"However, in this case, it is not clear how much money is left against which to enforce the liability," Lukacs noted. 

Instead, the advocate recommends that passengers incur expenses and then look at the CCAA process to find a "way to enforce their claims as (unsecured) creditors."

Affected passengers may wish to pursue Statutory Chargeback. Most Canadian provinces require credit card issuers to reverse or cancel charges for services they did not receive. Unlike an internal chargeback, which is based on a "card issuer or bank’s internal chargeback process," a statutory one is governed by law. 

"The most important advice I can give people is read and read and read," Lukacs said.

The Air Passenger Rights group offers guides for each province's process on its website.

When should I book with another airline?

Customers hoping to secure a flight home or re-book a holiday should act quickly. Many other passengers will be in the same predicament and availability will be lower and prices higher.  

Travellers hoping to save costs on a flight can try flying into or out of different airports than their original one to save money. For example, a flight booked out of YVR may be cheaper out of Abbotsford International Airport (YYX), or a flight originally scheduled to Orlando International Airport (MCO) may be cheaper to Miami International Airport (MIA). 

WestJet has also reduced some ticket prices on Lynx routes and offered repatriation for travellers on transborder and sun flights that are capped at a lower price.

The hidden costs of low-cost carriers

Travellers who book with low-cost airlines should be cautious about the "hidden fees" in their ticket prices.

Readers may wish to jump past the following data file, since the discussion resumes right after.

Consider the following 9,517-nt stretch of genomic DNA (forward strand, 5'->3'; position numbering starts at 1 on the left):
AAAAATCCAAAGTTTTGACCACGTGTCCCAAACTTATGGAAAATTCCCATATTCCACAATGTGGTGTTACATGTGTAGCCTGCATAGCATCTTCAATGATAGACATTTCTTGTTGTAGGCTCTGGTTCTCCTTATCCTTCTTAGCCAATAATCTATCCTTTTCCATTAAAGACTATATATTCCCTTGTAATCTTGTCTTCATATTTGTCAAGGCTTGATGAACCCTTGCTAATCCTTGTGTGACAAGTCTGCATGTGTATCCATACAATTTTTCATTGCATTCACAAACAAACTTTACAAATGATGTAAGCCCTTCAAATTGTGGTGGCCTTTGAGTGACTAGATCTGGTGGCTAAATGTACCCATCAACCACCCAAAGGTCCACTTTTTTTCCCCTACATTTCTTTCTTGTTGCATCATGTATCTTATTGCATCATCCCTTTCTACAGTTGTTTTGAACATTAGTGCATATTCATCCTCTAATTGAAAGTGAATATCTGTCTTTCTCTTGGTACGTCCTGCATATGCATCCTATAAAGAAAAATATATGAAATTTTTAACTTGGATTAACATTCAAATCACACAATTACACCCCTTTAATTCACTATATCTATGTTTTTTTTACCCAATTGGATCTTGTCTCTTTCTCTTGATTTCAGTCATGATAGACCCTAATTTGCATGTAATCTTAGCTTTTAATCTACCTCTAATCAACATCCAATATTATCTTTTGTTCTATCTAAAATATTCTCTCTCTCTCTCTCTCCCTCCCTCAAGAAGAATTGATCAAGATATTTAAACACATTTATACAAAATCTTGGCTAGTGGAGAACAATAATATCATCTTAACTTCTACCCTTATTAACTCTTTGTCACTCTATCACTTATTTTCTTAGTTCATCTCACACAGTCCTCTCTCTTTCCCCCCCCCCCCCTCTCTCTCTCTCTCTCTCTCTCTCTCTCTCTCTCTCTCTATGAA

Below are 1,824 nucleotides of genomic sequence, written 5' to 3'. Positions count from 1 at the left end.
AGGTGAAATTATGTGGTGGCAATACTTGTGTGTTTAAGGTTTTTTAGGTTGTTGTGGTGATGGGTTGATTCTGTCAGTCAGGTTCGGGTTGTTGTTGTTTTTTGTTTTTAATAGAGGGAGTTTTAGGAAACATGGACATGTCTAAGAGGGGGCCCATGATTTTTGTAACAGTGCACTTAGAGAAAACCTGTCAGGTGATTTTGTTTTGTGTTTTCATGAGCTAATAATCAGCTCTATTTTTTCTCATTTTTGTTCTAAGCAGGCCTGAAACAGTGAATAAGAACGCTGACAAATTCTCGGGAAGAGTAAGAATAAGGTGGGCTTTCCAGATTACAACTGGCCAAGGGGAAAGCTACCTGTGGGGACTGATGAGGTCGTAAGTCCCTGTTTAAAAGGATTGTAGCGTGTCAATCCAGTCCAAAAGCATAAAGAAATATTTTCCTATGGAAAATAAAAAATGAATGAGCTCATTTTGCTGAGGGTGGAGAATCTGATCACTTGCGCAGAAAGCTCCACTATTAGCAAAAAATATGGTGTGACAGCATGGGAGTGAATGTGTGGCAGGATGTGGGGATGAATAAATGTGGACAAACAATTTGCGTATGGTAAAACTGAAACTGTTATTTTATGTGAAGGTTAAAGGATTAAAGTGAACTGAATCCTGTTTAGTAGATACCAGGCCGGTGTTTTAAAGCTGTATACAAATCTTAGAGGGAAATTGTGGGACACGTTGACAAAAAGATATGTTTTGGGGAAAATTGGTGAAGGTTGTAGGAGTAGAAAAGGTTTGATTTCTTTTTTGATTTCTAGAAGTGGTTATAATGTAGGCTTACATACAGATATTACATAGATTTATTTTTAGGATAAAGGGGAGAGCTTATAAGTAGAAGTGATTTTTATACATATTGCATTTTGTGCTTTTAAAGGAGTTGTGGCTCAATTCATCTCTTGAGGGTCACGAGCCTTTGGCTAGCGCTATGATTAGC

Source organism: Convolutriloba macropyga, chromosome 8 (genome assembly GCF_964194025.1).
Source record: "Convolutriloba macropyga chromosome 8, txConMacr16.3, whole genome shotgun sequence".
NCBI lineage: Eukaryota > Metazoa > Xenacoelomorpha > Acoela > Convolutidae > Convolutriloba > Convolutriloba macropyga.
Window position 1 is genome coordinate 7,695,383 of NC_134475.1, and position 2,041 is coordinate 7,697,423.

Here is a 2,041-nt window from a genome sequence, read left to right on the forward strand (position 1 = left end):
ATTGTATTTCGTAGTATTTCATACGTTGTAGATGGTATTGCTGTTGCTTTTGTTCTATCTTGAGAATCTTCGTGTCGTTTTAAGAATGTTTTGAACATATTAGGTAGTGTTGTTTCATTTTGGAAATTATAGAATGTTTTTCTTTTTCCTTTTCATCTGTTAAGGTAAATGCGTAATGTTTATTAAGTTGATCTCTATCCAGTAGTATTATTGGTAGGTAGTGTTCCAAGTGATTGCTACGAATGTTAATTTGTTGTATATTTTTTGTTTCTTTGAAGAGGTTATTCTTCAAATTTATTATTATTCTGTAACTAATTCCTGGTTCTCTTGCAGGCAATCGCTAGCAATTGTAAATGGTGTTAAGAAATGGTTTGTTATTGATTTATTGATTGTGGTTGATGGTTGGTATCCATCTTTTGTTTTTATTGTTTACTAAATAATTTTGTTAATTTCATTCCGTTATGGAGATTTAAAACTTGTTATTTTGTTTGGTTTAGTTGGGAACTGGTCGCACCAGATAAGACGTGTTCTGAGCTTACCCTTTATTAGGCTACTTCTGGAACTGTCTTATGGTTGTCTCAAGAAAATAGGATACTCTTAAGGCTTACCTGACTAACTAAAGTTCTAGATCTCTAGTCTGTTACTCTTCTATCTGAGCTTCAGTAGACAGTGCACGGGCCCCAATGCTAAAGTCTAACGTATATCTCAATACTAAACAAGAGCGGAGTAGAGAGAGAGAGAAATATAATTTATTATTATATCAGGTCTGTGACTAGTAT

At first glance, Lynx offered strikingly low fares on all of its routes. But the low-cost options aren't all-inclusive. The ticket price only included one personal item for the flight. A personal item is different from carry-on luggage, which generally only fits in the overhead compartment in the cabin. Personal items are generally purses, small backpacks, briefcases, laptop bags, camera bags, and other small pieces. 

There wasn't a flat fee for baggage, either. Lynx offered a sliding scale of costs depending on the length of the flight. The prices are divided into three categories: short flights (under 1,000 km), medium flights (1,000 km to 3,000 km), and long flights (over 3,000 km). These fees apply to both your carry-on luggage and any additional checked luggage.

When did Lynx launch and where did it fly from Vancouver?

The Calgary-based airline launched its first flight to Vancouver on April 7, 2022, with prices starting at a jaw-dropping $49. It increased its network to include several cities across Canada, with service connecting Vancouver International Airport (YVR) to places like Kelowna, Edmonton and Montreal. 

Vancouverites also enjoyed direct flights to Orlando, Florida, home of Walt Disney World, starting at just $143.